Israel ranks 49th in income equality
By JONATHAN SCHNEIDER, CATARINA SPECHT
December 14, 2005 01:49
2 minute read.
Israel ranks 49th out of 124 countries according to a 2005 United Nations Development Program report based on the Gini index, which measures national income inequality.
The results are based on a study of the income shared by the richest and poorest 10th percentiles in each country. Figures show that income is most equally distributed in Denmark and Japan, and most poorly distributed in Central American and African countries.
The latest report from the Adva Center for Information on Equality and Social Justice shows that in Israel the richest 20 percent of the population earned 44% of all the annual income. By comparison, in the US, which ranks 74th on the UN list, this number stands at 45.8%.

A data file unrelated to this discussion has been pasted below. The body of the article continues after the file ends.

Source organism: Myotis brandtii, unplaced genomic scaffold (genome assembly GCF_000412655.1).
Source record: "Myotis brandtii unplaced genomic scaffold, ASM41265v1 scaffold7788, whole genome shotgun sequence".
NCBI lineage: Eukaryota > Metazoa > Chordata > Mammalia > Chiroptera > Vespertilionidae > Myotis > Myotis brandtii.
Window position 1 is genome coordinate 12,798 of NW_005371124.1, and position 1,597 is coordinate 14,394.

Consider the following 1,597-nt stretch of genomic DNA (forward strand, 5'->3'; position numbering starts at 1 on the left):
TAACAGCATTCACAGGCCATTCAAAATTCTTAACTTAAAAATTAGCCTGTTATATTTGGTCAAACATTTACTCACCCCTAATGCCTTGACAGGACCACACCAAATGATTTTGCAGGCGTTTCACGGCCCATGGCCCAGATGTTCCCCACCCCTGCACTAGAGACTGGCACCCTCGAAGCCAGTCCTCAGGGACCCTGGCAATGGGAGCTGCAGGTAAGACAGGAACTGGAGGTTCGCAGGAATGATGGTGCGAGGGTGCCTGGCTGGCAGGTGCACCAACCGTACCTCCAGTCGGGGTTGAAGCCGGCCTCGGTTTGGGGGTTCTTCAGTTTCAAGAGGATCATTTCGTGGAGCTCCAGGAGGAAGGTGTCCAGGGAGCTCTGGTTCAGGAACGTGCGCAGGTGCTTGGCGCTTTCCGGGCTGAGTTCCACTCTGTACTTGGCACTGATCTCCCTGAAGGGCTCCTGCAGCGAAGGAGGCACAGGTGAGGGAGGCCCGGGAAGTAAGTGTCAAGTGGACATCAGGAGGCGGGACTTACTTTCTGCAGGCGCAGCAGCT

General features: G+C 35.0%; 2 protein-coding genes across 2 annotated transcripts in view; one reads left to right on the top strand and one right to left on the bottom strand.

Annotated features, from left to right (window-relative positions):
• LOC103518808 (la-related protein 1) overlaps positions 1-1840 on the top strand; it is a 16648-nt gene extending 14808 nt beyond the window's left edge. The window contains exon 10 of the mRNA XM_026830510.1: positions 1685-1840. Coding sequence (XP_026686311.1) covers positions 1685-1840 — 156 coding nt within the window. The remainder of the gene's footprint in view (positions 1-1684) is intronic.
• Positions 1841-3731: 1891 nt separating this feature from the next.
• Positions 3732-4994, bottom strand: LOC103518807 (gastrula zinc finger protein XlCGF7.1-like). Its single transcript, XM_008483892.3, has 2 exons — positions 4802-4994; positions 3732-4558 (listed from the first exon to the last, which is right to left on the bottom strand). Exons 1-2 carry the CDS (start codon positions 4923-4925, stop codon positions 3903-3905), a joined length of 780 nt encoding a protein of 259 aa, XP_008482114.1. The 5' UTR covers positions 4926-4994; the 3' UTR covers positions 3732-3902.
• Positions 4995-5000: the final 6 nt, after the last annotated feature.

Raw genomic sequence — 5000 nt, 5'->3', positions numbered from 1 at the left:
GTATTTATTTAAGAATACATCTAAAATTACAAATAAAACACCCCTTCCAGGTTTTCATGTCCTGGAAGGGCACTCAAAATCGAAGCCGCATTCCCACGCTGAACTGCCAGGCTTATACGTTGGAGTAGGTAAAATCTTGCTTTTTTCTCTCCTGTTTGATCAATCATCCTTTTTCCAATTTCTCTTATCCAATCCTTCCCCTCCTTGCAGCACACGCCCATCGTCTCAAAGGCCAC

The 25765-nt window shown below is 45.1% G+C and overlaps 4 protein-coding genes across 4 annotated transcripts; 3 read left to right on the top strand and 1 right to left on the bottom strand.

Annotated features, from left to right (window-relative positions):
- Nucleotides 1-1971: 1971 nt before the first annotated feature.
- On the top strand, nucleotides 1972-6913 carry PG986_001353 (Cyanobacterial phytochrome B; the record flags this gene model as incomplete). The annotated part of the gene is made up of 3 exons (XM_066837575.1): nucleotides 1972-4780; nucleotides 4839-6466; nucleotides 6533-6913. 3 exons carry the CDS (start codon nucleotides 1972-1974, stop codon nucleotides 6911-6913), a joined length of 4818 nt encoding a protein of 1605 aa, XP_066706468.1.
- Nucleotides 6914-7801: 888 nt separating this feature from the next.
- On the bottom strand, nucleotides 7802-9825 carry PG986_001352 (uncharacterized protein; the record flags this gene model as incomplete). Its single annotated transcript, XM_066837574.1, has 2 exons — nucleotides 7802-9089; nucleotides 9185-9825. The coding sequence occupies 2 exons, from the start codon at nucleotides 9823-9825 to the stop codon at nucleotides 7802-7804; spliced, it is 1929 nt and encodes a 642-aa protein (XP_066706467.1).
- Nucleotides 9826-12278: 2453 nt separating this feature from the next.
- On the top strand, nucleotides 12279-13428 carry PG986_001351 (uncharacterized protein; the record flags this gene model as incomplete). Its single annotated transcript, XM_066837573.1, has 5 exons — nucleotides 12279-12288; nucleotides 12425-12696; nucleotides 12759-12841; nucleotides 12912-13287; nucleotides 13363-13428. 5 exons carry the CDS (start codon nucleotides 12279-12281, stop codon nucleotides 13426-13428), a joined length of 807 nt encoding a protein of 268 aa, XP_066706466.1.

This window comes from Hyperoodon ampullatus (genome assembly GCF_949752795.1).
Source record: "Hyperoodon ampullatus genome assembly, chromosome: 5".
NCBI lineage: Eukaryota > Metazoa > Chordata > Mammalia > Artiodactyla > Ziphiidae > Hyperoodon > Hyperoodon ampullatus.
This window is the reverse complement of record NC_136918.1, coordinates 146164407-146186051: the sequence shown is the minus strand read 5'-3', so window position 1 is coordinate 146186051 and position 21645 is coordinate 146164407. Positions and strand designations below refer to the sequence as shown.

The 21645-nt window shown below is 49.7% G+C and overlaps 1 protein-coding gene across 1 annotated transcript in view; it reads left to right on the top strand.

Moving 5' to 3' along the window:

At both ends of the list, Denmark's top 20% earned 35.8% of the income whereas in Namibia they accumulated 70.7%.
The Gini coefficient is a measure of inequality developed by the Italian statistician Corrado Gini. It is usually used to measure income inequality, but can be used to measure any form of uneven dist ribution.
The Gini coefficient is a number between zero and one, where zero corresponds with perfect equality (where everyone has the same income) and one corresponds with perfect inequality (where one person has all the income). The Gini index is the G i ni coefficient expressed in percentage form, and is equal to the Gini coefficient multiplied by 100.
Israel has a Gini index of 35.5 whereas the United States has an index of 40.8.eti